On the same day the young French GM, Sebastien Feller, 'convicted' of cheating recently, gives an interview to WhyChess (http://www.whychess.org/node/571), we learn, also from WhyChess, that there is 'Something fishy at the Botvinnik Open'. (http://www.whychess.org/en/node/1455)
It seems a player rated all of 1698 has three wins, two draws, and only one loss against players rated hundreds of points higher. Could he be having the tournament of his life?
From the article: "Yes, a certain Sergey Klimentiev, rated 1698, seems to be doing rather well. Is he perhaps a youngster whose rating hasn’t caught up with his talent? No, it seems not, as he was born in 1969. The RCF website continues:
He’s already beaten a series of FIDE Master level players, crushed IM Alexsej Lanin and drawn with IM Ivan Rozum. Players and organisers claim that after an encounter Klimentiev is unable to show or recall the moves from the game he’s played. The tournament continues, and today the St. Petersburg player is up against the Ukrainian Anatoliy Polivanov.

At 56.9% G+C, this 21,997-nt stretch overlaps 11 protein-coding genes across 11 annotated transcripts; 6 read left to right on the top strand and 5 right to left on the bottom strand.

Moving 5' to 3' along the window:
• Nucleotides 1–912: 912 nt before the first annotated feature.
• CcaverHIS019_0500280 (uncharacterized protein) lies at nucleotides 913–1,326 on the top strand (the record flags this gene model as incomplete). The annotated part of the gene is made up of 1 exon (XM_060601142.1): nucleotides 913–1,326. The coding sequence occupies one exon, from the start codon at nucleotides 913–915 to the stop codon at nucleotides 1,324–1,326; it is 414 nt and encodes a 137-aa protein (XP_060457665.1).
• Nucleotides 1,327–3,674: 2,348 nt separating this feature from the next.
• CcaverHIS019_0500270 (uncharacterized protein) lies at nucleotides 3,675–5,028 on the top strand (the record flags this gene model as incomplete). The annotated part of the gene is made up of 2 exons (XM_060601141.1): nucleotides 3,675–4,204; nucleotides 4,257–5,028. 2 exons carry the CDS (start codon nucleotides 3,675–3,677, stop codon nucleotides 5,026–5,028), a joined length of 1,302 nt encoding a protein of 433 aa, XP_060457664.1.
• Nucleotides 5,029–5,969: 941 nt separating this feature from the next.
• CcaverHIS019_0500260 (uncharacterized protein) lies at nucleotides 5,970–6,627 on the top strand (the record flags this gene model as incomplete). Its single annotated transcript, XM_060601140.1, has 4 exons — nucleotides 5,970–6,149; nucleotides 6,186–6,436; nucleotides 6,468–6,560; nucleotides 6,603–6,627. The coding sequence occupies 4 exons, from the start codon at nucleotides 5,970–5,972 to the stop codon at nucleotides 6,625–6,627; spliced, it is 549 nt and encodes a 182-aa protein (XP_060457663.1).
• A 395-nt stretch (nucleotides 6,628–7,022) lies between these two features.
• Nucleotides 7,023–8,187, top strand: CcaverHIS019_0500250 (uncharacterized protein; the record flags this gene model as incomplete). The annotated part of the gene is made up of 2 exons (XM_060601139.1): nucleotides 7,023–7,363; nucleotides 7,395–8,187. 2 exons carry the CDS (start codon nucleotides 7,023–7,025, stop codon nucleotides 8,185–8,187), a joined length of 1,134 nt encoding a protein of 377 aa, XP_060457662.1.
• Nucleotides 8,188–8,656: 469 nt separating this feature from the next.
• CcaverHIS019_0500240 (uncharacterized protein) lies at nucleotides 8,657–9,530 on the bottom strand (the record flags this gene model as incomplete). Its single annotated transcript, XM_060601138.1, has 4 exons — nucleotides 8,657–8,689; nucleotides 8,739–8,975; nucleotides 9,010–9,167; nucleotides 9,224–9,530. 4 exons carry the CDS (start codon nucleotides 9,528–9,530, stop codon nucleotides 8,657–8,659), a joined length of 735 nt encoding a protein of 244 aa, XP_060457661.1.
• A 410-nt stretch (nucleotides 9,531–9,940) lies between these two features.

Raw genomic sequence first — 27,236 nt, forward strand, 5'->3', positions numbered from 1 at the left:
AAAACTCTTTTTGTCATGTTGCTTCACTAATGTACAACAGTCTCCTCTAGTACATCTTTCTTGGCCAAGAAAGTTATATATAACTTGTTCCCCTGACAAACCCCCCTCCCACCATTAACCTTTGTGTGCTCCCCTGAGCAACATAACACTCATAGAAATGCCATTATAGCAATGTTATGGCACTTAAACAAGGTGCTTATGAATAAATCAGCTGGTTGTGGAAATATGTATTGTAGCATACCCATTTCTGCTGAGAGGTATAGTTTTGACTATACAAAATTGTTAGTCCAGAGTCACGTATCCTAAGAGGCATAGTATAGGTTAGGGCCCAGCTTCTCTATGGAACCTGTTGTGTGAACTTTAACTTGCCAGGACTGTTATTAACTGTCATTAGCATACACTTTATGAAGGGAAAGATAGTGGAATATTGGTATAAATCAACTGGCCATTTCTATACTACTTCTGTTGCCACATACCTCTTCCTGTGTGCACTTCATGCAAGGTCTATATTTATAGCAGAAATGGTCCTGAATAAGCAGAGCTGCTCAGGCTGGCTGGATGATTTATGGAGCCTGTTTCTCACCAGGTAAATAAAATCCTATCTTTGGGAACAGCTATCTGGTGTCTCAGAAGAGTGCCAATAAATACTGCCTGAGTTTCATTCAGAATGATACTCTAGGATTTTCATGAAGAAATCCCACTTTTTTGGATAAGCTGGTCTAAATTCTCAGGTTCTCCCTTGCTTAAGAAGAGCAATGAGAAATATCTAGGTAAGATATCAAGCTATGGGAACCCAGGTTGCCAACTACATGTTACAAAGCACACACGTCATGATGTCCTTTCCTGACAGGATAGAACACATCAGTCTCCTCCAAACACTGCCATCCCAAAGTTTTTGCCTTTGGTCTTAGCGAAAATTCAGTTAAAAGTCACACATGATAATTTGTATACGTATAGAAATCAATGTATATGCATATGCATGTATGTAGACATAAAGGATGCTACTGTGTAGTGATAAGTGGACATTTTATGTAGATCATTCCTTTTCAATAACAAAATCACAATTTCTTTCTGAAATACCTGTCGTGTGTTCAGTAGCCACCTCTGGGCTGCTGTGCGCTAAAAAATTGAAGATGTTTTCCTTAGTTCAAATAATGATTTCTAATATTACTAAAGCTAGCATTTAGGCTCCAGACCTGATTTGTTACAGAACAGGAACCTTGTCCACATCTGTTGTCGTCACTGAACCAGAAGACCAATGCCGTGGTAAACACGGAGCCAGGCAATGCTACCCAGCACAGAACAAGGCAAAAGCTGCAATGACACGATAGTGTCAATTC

In the comments under the news item it’s pointed out that Klimentiev doesn’t even know the names of the openings. Up to this point you might be tempted, as I am, to side with the amateur player – is it really so unusual not to be able to recall the moves of your game or the names of the openings?! Perhaps he’s just having the tournament of his life? But the opening moves of the game he played as Black against Polivanov (on stage, with spectator access restricted) do seem to suggest he might have been performing somewhat above his ability level: 1. e4 e5 2.Nf3 Nc6 3.Bc4 Nf6 4.Ng5 d5 5.exd5 Nxd5 6.Nxf7 Bg4?? 7.Nxd8 ("an alternative was 7.Qxg4")...
The fact that Klimentiev is still playing in the event is likely to lead to more debate about how we can deal with suspected cheating when the alleged culprit isn't caught red-handed."
It will never end now that the genie is out of the bottle.